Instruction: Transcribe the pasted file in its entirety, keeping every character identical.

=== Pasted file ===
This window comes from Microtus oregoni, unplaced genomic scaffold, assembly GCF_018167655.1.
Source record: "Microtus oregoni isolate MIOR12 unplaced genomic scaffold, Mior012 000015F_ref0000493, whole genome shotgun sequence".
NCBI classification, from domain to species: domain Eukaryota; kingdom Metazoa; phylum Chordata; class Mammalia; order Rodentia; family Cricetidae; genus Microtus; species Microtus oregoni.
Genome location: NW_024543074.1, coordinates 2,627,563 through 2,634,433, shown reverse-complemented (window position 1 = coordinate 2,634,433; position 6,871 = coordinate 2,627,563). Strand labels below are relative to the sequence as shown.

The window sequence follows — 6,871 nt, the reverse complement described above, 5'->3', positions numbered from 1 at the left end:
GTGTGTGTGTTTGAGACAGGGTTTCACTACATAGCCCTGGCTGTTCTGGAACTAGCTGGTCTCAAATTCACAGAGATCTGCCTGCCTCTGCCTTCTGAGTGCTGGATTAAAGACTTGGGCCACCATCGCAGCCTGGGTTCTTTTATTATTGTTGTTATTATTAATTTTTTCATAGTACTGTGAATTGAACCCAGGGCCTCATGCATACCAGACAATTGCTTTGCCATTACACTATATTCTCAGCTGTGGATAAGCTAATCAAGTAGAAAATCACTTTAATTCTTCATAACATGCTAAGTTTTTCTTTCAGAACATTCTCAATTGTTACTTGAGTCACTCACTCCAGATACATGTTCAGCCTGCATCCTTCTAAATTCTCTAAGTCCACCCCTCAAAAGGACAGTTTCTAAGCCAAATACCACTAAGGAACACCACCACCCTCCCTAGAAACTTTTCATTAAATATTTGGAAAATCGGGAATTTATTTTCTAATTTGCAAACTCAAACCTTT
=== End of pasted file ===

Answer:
This window comes from Microtus oregoni, unplaced genomic scaffold, assembly GCF_018167655.1.
Source record: "Microtus oregoni isolate MIOR12 unplaced genomic scaffold, Mior012 000015F_ref0000493, whole genome shotgun sequence".
NCBI classification, from domain to species: domain Eukaryota; kingdom Metazoa; phylum Chordata; class Mammalia; order Rodentia; family Cricetidae; genus Microtus; species Microtus oregoni.
Genome location: NW_024543074.1, coordinates 2,627,563 through 2,634,433, shown reverse-complemented (window position 1 = coordinate 2,634,433; position 6,871 = coordinate 2,627,563). Strand labels below are relative to the sequence as shown.

The window sequence follows — 6,871 nt, the reverse complement described above, 5'->3', positions numbered from 1 at the left end:
GTGTGTGTGTTTGAGACAGGGTTTCACTACATAGCCCTGGCTGTTCTGGAACTAGCTGGTCTCAAATTCACAGAGATCTGCCTGCCTCTGCCTTCTGAGTGCTGGATTAAAGACTTGGGCCACCATCGCAGCCTGGGTTCTTTTATTATTGTTGTTATTATTAATTTTTTCATAGTACTGTGAATTGAACCCAGGGCCTCATGCATACCAGACAATTGCTTTGCCATTACACTATATTCTCAGCTGTGGATAAGCTAATCAAGTAGAAAATCACTTTAATTCTTCATAACATGCTAAGTTTTTCTTTCAGAACATTCTCAATTGTTACTTGAGTCACTCACTCCAGATACATGTTCAGCCTGCATCCTTCTAAATTCTCTAAGTCCACCCCTCAAAAGGACAGTTTCTAAGCCAAATACCACTAAGGAACACCACCACCCTCCCTAGAAACTTTTCATTAAATATTTGGAAAATCGGGAATTTATTTTCTAATTTGCAAACTCAAACCTTT